Blinken to Meet with Quad, Pacific Islands amid Heightened US-China Rivalry

Special to BenarNews
2022.02.10
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Blinken to Meet with Quad, Pacific Islands amid Heightened US-China Rivalry U.S. Secretary of State Antony Blinken waves as he disembarks from his plane upon arriving to attend the meeting of the Quad foreign ministers in Melbourne, Australia, Feb. 9, 2022.
Reuters

American Secretary of State Antony Blinken is in Melbourne, Australia, the first stop of a seven-day visit to the Indo-Pacific that, analysts say, is aimed at countering China’s rising influence in the region.

His trip, which goes through Feb. 13, includes stops in Fiji and Hawaii – the first visit by the top U.S. diplomat to Fiji in nearly four decades. It’s an effort to elevate American engagement with far-flung islands in the southern Pacific – described by one analyst as a “ground zero” for strategic competition between the United States and China.

But first, Blinken will meet on Friday with foreign ministers from the Quad, a quadrilateral strategic partnership that includes the U.S., Australia, India and Japan.

“There will be important discussions for furthering the Quad as a key organization for managing Indo-Pacific security issues, especially in the context of increasing challenges from a rising China,” said Malcolm Davis, a senior analyst at the Australian Strategic Policy Institute, a think-tank based in Canberra.

While it is not a defense alliance like NATO but a diplomatic and political partnership, the Quad “focuses on broad issues of international security, including managing the COVID pandemic, responding to the risks and opportunities of critical and emerging technologies, ensuring maritime security and stability, and other areas,” Davis said.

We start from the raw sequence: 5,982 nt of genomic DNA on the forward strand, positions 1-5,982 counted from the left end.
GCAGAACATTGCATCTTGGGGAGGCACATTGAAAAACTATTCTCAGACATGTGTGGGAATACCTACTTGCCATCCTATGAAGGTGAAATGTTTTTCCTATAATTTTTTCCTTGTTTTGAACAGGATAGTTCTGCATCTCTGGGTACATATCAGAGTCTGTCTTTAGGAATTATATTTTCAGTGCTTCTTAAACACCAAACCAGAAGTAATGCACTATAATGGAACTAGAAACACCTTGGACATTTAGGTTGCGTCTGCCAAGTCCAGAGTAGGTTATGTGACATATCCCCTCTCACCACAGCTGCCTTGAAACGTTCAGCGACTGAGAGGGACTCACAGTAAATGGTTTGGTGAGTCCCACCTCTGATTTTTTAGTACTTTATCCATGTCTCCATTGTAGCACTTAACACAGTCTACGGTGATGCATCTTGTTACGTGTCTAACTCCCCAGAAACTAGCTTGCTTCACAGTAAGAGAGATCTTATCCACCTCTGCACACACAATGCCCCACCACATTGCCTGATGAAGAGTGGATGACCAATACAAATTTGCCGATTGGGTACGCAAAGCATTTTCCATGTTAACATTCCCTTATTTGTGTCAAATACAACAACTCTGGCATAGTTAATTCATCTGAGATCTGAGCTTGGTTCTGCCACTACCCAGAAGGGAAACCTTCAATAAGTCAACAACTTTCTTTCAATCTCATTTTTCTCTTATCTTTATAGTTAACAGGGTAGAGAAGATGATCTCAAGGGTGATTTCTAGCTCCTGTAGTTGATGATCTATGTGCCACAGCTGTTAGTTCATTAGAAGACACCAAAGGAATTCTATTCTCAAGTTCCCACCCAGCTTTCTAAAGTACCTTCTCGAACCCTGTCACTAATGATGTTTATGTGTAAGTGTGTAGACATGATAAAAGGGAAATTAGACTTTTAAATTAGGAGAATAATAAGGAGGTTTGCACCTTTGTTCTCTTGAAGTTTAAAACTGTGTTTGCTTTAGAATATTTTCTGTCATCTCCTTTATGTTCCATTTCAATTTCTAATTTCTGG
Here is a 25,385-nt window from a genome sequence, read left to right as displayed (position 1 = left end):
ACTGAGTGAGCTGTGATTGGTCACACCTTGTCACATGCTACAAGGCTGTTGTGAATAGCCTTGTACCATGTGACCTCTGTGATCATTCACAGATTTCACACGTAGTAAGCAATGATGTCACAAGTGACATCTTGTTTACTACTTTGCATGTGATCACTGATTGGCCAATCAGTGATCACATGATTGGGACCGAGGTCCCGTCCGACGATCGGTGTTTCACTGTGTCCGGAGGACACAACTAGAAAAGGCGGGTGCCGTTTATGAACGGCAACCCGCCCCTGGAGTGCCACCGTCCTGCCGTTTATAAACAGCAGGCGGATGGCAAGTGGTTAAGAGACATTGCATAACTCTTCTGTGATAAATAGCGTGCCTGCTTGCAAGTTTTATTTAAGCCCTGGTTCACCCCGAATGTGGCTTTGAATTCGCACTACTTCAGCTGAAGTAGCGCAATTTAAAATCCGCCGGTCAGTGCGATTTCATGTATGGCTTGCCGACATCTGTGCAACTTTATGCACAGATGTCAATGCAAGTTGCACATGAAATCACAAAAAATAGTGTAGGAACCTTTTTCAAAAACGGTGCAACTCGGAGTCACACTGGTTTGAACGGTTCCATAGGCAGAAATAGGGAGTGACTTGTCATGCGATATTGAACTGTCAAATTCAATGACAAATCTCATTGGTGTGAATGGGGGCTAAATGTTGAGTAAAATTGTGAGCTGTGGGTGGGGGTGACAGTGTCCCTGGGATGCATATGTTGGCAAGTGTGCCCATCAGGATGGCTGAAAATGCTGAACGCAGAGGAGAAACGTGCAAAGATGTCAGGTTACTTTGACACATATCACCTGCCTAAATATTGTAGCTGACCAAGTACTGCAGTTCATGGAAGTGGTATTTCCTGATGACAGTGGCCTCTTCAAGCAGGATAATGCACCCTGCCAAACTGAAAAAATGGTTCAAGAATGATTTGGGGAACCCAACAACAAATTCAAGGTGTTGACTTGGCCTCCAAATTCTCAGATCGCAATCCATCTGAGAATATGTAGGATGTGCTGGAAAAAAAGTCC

In September, Australia, the U.K. and the U.S. announced a new trilateral security pact for the Indo-Pacific region called AUKUS. China reacted strongly to the pact, calling it a product of “cold-war mentality.”

“I think the Quad, whilst not formally connected to AUKUS, sits nicely alongside AUKUS as strengthening multilateral security arrangements to promote and build a free and open Indo-Pacific region,” Davis said.

Last week, China and Russia unveiled a new sweeping agreement that covers multiple areas of cooperation including security, space, climate change, the Internet, and artificial intelligence.

This new pact, generally considered to challenge America and the West, will no doubt be discussed at the Quad foreign ministers’ meeting.

The meeting would also discuss the Pacific islands, how to ramp up vaccine distribution, tackle climate change and push back against aggression and coercion in the region.

On Saturday, Blinken will visit Fiji, the first visit there by a U.S. secretary of state since 1985.

“Blinken’s visit sends a strong message to Fiji, and more broadly to the Pacific island states of U.S. interests and attention,” Davis said.

220210-US-FJ-Blinken-Fiji.jpg
In this file photo by Reuters, a man walks past a Chinese hospital ship moored in the harbor of Suva, the Fijian capital, Aug. 24, 2014. The U.S. is looking to step up its engagement with Pacific islands amid strategic competition with China. [Reuters]